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I’ve been seriously YouTubing now since around 2020 (please like and subscribe… 😉). What started off as a way of staying sane during lockdown has turned into a full time hobby - my channel now has over 100 videos and over 27,000 subscribers.

As someone in the maker world, it’s great. I often have hundreds of ideas swimming around my head and producing a video actually makes me finish some of them!

I’ve also met some amazing people through the community and it’s been a real eye opener.

As a hobby, it shouldn’t matter how many views each video gets. But it’s still slightly soul destroying to work hard on something, only for it to flop horribly and just get a few views.

Every guide/advice/guru will tell you, the way to be successful on YouTube is to find your niche and produce content that people in that niche want to watch.

You’ll build a loyal following. They will watch your videos, share them with their friends and help you grow your channel. It will become a self sustaining machine.

The problem is, this means that you have to stay in your box. You can’t just make videos about whatever you want. You have to make videos that your subscribers want to watch.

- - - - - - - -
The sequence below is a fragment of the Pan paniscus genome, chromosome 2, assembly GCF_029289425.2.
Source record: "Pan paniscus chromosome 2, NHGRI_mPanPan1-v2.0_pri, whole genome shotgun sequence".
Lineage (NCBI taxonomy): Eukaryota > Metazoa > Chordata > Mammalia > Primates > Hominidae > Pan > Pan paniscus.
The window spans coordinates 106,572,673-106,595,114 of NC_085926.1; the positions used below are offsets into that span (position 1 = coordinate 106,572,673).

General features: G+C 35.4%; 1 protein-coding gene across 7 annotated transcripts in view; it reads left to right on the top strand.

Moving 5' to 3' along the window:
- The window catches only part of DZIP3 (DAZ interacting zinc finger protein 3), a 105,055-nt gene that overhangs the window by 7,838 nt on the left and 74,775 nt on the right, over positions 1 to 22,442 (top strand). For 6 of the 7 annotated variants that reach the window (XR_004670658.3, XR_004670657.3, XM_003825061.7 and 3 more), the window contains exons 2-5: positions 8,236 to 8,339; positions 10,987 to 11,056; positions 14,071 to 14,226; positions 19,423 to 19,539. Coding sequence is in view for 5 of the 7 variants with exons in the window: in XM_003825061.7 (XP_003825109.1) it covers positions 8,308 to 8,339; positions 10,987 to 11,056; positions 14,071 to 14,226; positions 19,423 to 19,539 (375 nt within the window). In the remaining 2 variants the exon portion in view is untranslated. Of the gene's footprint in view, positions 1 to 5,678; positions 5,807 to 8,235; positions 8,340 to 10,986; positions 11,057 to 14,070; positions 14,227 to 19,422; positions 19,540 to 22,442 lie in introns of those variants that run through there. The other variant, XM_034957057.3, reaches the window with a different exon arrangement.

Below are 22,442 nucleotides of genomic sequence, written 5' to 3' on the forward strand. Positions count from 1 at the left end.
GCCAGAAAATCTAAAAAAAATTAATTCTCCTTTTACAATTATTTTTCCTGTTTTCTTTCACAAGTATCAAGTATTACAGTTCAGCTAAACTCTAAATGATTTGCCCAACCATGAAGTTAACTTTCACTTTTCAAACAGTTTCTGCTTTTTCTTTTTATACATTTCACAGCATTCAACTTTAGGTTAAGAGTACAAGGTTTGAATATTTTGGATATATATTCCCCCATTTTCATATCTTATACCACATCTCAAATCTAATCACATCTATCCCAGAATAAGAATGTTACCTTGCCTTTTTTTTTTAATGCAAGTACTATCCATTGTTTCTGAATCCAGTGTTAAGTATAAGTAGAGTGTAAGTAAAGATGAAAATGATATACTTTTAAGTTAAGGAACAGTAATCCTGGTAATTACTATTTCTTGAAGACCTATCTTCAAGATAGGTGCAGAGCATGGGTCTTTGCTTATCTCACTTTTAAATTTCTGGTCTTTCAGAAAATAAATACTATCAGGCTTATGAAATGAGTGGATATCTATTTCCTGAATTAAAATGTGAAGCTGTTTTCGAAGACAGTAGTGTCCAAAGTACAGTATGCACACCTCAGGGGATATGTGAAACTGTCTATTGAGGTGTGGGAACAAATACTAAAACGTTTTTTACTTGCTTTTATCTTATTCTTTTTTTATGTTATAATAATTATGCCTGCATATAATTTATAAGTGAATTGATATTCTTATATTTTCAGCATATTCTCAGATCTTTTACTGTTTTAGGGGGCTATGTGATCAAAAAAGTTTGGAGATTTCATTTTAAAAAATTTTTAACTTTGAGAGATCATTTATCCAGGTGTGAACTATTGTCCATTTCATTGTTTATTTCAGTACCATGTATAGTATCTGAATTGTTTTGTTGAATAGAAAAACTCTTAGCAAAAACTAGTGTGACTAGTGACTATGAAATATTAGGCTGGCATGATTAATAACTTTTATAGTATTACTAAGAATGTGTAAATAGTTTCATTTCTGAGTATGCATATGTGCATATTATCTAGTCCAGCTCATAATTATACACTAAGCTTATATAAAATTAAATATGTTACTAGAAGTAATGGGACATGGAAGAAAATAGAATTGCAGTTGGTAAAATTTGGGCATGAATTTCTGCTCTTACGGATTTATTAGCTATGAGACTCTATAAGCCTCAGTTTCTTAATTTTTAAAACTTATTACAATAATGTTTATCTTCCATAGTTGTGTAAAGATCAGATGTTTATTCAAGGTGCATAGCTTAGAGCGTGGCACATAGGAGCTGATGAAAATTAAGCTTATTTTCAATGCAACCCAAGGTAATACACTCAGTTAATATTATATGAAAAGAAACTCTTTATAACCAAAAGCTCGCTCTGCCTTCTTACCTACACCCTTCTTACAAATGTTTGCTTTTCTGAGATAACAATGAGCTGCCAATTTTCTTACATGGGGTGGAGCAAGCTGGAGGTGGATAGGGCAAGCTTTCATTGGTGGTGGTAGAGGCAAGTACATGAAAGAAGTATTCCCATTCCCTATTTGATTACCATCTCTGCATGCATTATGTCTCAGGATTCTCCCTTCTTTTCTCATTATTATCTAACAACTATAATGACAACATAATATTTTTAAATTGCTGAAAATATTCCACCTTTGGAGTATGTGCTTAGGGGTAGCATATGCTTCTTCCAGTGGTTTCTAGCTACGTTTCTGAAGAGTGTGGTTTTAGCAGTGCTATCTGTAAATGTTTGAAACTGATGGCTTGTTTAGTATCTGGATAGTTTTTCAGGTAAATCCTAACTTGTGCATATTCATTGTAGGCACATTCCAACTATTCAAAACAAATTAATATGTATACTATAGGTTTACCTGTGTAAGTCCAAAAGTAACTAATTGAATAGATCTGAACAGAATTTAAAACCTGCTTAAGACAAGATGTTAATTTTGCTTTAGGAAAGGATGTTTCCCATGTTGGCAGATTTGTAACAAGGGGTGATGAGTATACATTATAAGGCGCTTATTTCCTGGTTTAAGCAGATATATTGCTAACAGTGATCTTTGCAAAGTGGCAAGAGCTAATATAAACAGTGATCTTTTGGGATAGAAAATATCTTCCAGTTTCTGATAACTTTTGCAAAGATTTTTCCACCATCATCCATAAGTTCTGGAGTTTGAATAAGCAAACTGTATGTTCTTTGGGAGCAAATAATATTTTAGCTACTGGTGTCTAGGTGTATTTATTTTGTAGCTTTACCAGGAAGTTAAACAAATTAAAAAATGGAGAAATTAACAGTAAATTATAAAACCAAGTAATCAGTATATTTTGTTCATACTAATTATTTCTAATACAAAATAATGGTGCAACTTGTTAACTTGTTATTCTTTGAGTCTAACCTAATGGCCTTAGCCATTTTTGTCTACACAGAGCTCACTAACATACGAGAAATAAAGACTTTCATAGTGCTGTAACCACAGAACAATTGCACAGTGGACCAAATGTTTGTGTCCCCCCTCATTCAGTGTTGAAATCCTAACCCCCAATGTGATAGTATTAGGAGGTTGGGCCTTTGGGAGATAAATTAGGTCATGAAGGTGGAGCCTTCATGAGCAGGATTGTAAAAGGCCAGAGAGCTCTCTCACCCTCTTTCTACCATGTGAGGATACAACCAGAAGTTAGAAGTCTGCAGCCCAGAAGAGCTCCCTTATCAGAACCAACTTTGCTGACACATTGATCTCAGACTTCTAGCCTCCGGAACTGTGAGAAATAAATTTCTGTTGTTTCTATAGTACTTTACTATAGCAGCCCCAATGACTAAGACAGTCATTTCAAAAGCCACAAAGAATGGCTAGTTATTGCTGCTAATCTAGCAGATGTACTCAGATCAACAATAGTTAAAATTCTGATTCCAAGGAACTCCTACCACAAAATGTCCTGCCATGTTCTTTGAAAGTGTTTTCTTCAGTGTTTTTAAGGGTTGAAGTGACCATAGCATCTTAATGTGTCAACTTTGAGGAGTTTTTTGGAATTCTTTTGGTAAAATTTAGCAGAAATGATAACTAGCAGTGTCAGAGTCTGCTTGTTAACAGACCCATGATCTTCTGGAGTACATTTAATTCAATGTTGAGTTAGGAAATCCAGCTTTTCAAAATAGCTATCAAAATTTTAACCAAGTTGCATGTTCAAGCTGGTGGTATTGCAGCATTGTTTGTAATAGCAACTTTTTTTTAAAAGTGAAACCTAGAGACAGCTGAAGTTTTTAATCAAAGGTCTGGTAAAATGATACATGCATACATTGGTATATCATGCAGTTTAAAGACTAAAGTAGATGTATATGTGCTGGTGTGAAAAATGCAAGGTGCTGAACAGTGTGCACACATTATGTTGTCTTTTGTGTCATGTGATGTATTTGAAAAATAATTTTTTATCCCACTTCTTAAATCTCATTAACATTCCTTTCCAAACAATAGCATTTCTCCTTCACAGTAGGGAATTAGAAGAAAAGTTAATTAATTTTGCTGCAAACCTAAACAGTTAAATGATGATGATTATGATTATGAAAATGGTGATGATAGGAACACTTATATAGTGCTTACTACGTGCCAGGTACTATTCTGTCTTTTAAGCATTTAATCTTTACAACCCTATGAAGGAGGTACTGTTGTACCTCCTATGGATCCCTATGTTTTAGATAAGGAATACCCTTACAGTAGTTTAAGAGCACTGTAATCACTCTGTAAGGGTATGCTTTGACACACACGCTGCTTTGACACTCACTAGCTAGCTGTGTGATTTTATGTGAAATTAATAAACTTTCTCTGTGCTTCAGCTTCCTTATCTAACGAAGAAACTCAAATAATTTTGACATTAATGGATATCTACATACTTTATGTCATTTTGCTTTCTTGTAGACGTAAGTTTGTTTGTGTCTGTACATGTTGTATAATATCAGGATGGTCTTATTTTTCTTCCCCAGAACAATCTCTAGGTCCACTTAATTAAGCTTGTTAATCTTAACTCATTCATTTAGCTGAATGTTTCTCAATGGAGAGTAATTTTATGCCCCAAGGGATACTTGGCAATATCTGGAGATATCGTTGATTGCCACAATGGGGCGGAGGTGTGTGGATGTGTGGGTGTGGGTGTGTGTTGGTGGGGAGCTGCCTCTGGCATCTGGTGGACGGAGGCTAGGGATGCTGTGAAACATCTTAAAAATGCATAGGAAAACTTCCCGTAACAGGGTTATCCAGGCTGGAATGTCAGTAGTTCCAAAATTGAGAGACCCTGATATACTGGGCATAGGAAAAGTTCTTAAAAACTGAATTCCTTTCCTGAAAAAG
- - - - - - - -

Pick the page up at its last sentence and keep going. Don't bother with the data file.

If you try and stray off the narrow path, you will be punished. The “algorithm” needs to know if your video is any good - there’s no point showing it to people if it’s rubbish.

How does the algorithm know if your video is any good? It shows it to your subscribers. If your subscribers don’t click or watch your video, then it’s not good enough. If it’s not good enough for your subscribers, it’s not good enough for anyone else. After all, your subscribers should be your biggest fans!

You are stuck in your narrowly defined box. You make videos about ESP32 and Arduino. That’s it. Get back in your box.

Now, obviously the answer is - make a new channel, make a channel for every niche that you want to make videos for. Become the new cable TV provider with hundreds of channels.